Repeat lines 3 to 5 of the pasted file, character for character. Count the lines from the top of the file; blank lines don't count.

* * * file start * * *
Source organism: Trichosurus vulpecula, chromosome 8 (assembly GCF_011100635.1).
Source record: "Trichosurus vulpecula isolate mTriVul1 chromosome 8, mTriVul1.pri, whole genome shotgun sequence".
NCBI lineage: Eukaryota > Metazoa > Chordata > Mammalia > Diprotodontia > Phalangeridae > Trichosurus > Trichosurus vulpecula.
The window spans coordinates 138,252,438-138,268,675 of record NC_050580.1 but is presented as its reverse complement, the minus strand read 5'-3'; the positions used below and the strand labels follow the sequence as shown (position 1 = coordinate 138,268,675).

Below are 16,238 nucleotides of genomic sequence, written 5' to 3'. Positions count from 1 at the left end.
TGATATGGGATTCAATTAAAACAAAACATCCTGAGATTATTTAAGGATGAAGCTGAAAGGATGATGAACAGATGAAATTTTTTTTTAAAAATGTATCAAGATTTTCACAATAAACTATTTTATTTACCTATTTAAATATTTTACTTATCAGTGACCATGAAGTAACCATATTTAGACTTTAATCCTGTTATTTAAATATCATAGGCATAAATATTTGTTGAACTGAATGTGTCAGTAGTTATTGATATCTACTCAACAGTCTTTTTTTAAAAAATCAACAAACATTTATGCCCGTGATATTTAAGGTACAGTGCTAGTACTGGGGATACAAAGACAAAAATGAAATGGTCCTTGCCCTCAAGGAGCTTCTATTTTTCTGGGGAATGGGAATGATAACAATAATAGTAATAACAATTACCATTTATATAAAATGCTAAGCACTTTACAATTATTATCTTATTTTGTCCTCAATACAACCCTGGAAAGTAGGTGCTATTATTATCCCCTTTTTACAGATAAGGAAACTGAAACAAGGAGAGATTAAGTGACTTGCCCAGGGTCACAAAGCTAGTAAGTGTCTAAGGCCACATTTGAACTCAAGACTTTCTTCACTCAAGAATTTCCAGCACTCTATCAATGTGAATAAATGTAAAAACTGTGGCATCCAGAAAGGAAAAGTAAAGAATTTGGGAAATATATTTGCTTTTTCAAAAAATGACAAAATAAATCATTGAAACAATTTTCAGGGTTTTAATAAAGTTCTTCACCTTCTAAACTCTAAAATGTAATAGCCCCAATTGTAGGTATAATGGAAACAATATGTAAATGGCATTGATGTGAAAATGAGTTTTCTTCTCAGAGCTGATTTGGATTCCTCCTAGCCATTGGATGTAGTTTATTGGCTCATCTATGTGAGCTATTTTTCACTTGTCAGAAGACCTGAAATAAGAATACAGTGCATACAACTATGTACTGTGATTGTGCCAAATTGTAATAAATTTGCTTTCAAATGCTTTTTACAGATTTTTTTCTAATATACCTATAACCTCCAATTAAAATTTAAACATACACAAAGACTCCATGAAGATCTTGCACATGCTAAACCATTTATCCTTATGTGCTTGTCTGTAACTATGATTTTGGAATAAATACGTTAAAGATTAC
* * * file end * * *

NCBI lineage: Eukaryota > Metazoa > Chordata > Mammalia > Diprotodontia > Phalangeridae > Trichosurus > Trichosurus vulpecula.
The window spans coordinates 138,252,438-138,268,675 of record NC_050580.1 but is presented as its reverse complement, the minus strand read 5'-3'; the positions used below and the strand labels follow the sequence as shown (position 1 = coordinate 138,268,675).

Below are 16,238 nucleotides of genomic sequence, written 5' to 3'. Positions count from 1 at the left end.